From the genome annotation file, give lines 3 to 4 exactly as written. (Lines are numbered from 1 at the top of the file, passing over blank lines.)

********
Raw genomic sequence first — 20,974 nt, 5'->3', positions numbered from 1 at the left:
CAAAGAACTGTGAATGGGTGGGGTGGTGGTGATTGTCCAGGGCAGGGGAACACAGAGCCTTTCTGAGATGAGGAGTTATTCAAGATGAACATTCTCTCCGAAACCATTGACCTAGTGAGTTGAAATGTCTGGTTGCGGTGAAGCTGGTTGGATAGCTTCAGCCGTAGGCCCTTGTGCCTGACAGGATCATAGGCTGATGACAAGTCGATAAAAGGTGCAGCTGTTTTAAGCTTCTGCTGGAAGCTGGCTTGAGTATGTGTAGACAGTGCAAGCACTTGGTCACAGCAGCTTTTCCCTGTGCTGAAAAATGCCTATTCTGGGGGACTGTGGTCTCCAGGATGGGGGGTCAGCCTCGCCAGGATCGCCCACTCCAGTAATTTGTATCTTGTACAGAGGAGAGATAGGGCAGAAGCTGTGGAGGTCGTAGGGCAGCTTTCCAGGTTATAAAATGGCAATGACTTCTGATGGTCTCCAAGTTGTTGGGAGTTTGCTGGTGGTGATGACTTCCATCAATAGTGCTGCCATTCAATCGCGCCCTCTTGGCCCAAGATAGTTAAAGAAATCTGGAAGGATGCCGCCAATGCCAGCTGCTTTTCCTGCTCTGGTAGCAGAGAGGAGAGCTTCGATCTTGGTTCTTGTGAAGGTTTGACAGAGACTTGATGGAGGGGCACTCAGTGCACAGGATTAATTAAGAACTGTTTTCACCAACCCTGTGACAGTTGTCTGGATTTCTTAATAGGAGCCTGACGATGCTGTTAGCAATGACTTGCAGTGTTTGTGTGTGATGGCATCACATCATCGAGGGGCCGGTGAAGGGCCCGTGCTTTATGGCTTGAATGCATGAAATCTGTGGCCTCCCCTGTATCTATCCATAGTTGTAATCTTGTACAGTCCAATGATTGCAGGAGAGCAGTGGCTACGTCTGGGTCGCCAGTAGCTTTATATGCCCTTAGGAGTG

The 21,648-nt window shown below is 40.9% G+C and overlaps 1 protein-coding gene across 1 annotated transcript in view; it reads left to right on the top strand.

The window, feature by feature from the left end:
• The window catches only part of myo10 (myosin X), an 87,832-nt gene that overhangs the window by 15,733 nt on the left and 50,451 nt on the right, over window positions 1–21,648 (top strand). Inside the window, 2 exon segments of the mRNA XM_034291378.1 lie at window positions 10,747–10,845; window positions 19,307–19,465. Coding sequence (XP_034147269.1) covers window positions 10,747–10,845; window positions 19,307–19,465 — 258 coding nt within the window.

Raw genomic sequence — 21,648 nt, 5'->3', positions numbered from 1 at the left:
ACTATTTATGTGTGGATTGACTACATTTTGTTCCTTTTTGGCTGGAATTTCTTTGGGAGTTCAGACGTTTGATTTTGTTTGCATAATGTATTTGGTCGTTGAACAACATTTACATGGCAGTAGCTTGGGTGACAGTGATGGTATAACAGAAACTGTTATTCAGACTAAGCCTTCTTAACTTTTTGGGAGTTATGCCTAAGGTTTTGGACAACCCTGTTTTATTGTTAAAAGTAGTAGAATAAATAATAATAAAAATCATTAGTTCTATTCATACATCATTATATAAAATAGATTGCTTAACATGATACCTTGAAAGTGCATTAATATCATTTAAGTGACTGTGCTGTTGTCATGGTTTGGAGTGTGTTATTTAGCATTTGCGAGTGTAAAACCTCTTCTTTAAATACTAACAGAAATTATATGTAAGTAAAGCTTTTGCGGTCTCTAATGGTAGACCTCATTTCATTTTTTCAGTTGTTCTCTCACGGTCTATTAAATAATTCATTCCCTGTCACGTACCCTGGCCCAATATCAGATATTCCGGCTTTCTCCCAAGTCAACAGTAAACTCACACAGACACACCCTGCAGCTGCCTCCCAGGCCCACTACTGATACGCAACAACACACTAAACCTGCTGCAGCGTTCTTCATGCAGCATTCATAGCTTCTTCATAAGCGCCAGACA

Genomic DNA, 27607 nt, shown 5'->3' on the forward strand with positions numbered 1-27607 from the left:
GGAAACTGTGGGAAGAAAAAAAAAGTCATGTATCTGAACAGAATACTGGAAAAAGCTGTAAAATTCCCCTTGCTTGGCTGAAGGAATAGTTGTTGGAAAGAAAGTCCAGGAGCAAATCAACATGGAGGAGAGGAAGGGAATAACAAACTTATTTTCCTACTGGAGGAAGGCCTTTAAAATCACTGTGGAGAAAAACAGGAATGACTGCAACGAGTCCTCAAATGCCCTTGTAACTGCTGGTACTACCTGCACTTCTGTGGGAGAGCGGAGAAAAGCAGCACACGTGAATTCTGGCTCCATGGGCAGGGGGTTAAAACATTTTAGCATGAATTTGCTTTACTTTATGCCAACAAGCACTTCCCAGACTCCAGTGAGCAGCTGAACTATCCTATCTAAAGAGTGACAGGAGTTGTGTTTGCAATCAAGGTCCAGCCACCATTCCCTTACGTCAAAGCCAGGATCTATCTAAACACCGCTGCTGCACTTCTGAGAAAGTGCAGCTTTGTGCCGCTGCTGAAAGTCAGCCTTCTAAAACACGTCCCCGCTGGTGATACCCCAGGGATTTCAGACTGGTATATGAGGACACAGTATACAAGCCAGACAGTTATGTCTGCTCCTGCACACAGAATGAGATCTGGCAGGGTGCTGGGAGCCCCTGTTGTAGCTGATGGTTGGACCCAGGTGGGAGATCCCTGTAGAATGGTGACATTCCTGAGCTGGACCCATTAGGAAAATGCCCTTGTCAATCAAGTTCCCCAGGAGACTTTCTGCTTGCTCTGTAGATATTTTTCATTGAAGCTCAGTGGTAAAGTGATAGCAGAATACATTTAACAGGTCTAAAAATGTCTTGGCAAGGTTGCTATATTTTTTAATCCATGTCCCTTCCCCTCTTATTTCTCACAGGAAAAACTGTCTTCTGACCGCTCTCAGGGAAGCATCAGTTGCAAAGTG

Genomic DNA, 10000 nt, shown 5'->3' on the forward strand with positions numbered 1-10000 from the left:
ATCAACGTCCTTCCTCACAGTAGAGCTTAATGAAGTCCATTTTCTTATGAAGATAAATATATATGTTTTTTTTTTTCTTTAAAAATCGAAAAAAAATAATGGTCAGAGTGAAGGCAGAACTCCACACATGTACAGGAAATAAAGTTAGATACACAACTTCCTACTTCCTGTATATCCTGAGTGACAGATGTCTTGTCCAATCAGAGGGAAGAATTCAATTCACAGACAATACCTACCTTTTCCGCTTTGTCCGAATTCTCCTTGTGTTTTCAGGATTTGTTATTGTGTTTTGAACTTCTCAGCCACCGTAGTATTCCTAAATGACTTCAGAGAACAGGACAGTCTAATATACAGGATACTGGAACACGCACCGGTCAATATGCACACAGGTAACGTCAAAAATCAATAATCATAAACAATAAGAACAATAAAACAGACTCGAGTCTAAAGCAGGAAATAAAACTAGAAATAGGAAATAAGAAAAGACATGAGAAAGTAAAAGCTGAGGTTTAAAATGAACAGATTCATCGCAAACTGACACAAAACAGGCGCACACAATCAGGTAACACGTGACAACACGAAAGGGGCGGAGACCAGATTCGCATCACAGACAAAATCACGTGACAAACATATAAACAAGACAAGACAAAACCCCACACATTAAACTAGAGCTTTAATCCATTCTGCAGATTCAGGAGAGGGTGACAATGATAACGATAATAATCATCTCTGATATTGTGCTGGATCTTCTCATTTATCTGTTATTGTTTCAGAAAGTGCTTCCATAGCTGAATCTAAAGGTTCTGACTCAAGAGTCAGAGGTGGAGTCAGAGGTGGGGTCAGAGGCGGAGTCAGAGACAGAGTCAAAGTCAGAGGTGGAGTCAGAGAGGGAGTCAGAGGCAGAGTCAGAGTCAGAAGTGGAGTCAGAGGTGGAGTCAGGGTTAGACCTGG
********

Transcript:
The 21,648-nt window shown below is 40.9% G+C and overlaps 1 protein-coding gene across 1 annotated transcript in view; it reads left to right on the top strand.

The window, feature by feature from the left end: